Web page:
Disclaimer

The comments made here represent the opinions of the author and do not represent the profession or any body/organisation. The comments made here are not meant as a source of medical advice and those seeking medical advice are advised to consult with their own doctor. The author is not responsible for the contents of any external sites that are linked to in this blog.

Featured Blog: The Primatology Blog

The featured blog is the ‘The Primatology Blog‘. This is a blog by a group of volunteers who write about primate related news and features and have an interest in the conservation and preservation of non-human primates. While the study of primates is interesting in itself it is also useful in learning about ourselves through our nearest relatives. For instance, primate species may show complex social behaviours that resemble those in humans and they can also tell us more about our own origins. The team come up with endlessly interesting articles. There is a short article here on Kanzi, the Bonobo with a clip of him successfully playing a game of Pacman. Kanzi is remarkable for demonstrating the use of a language symbol board which he did by apparently observing his adopted mother who herself was not able to use the system. Kanzi has also mastered the rudiments of stone tool making.

In this article, there is a discussion of the gait of the gibbon which was examined in a study and a clip. The Gibbon’s long arms are specifically geared towards swinging through the trees although as they showthat the Gibbon is still able to walk. We see an interesting comparison of neonates, infants and great apes. The infants differed from the other two groups in recalling objects dependent on their spatial location rather than just on their features and this is related to a divergence of our species some 15 million years ago. Here is a discussion of Gibbon song which is apparently quite complex. The Gibbons are capable of using it to ward off predators and other gibbons are apparently able to understand these calls. They also comment on this incredible story of chimps using wooden spears that they have fashioned themselves to hunt with. There is some evidence for the diversion of bonobos and chimpanzees 0.9 million years ago mentioned briefly in this post before a discussion of three subspecies of chimpanzee that have been proposed. There are a number of other interesting articles along the way:-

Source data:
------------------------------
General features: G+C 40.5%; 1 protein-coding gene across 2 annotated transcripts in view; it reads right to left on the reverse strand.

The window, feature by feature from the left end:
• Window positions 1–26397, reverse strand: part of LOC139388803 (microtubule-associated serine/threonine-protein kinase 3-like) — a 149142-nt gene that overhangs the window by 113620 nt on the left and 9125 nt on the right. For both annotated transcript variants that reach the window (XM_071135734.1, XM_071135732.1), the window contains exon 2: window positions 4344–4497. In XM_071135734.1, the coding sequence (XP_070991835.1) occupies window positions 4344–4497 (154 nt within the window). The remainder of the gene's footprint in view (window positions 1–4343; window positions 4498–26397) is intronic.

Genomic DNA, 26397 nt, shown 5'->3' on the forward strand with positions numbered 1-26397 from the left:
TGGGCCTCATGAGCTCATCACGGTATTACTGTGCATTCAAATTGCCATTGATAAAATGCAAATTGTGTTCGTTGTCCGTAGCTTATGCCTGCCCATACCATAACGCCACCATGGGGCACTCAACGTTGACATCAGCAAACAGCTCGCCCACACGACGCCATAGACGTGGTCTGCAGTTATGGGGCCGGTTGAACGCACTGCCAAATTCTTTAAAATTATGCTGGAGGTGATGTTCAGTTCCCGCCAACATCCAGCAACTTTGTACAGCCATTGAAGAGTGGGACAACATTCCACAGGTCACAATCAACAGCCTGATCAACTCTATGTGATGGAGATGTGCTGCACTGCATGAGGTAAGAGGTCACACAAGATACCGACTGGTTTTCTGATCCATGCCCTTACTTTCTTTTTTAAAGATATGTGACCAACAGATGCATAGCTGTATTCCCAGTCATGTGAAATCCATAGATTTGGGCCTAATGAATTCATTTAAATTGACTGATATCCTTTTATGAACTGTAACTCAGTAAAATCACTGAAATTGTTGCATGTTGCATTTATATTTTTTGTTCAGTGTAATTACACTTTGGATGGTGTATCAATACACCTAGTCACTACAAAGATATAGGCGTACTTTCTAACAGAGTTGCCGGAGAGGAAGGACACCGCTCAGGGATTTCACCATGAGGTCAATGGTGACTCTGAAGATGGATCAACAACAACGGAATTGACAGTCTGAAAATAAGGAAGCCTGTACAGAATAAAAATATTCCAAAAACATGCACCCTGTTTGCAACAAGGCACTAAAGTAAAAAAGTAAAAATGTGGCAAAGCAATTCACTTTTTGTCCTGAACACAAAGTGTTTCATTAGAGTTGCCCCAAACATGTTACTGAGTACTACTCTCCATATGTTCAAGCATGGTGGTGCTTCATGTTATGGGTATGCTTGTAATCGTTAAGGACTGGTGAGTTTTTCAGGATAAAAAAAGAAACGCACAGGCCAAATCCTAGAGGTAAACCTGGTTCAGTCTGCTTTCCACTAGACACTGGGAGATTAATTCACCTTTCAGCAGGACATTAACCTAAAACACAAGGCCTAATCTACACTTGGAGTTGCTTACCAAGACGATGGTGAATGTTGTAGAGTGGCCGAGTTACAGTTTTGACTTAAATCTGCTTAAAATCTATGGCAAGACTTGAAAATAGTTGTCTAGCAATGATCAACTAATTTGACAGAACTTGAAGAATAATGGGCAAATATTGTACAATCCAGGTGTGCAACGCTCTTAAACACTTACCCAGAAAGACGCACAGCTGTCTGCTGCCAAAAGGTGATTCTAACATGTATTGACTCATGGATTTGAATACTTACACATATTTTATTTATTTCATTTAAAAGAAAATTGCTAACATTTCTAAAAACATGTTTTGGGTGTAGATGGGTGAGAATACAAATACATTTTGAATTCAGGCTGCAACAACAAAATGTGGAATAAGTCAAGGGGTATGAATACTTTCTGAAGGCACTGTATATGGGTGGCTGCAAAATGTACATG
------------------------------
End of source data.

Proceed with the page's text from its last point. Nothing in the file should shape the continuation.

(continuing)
• Here are some photos of a young Orang-Utan getting along with a tiger cub!
  • The authors identify a very useful database of digitised images of many primates here.
  • A study supporting the evolution of intelligence in humans for the purposes of social interaction is discussed here.
  • Here for instance they report on the discovery of 3 new species of Lemurs in Madagascar, the size of a mouse!
  • Here we can see a young macaque imitating facial movements (with remarkably quick visual development as the macaque was only three days old!).
  • A baby macaque hugging a pigeon!
  • A link to an article on similarities between chimpanzees and humans.
  • A report on a study on chimpanzee rationality.
  • A link to an article on Bonobos using handtools.
  • In another post, the decision of the National Human Genome Research Institute to sequence the genome of the Gibbon is discussed.
  • The discovery of a fossilised Miocene ape and the implications of this. Differences between humans and chimpanzees in the way genes are spliced.
  • Genetic diversification of the gorillas in the Ice Age.
  • A study in which Gorillas begin to use branches to throw at humans is examined in terms of mirror neurons.
  • A remarkable picture of an Orang Utan using a spear to hunt for fish.
  • Evidence that primate brains evolved twice is discussed in this article.
  • Anjana the chimpanzee bonding with two white tigers.
  • An article discussing evidence that Bonobos hunting other primates including Wolf’s Mona monkeys.
  • There is a three part series on gorillas in the Congo which also touches on the disturbing loss of gorillas due to hunting.
  • A database of non-human primate SNP’s.

Here is an unbelievable video of a chimpanzee Ayumu performing a memory task and the chimps have even beat college students on a memory task!

There is also a mention of a book ‘Baboon Metaphysics’ which provides an opportunity for a great quote from Darwin

‘He who understands baboon would do more towards metaphysics than Locke’

This is endlessly fascinating blog about our nearest evolutionary relatives which also provides a glimpse into ourselves.

Responses

If you have any comments, you can leave them below or alternatively e-mail justinmarley17@yahoo.co.uk

Disclaimer

The comments made here represent the opinions of the author and do not represent the profession or any body/organisation. The comments made here are not meant as a source of medical advice and those seeking medical advice are advised to consult with their own doctor. The author is not responsible for the contents of any external sites that are linked to in this blog.